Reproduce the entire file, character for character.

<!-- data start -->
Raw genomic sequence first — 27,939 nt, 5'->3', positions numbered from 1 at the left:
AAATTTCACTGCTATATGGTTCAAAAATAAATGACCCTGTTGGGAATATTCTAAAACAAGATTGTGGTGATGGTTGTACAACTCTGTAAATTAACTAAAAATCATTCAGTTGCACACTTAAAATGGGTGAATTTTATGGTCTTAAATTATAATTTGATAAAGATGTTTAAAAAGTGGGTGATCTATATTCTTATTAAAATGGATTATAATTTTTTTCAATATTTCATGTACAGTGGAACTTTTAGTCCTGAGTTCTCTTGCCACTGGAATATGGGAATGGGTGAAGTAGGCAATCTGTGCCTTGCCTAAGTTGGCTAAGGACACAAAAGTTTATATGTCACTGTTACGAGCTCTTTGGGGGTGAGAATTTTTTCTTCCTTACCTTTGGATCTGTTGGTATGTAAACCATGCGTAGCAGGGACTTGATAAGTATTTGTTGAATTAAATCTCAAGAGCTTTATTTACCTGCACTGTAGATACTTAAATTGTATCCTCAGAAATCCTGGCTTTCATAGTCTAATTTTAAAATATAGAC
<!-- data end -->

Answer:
Raw genomic sequence first — 27,939 nt, 5'->3', positions numbered from 1 at the left:
AAATTTCACTGCTATATGGTTCAAAAATAAATGACCCTGTTGGGAATATTCTAAAACAAGATTGTGGTGATGGTTGTACAACTCTGTAAATTAACTAAAAATCATTCAGTTGCACACTTAAAATGGGTGAATTTTATGGTCTTAAATTATAATTTGATAAAGATGTTTAAAAAGTGGGTGATCTATATTCTTATTAAAATGGATTATAATTTTTTTCAATATTTCATGTACAGTGGAACTTTTAGTCCTGAGTTCTCTTGCCACTGGAATATGGGAATGGGTGAAGTAGGCAATCTGTGCCTTGCCTAAGTTGGCTAAGGACACAAAAGTTTATATGTCACTGTTACGAGCTCTTTGGGGGTGAGAATTTTTTCTTCCTTACCTTTGGATCTGTTGGTATGTAAACCATGCGTAGCAGGGACTTGATAAGTATTTGTTGAATTAAATCTCAAGAGCTTTATTTACCTGCACTGTAGATACTTAAATTGTATCCTCAGAAATCCTGGCTTTCATAGTCTAATTTTAAAATATAGAC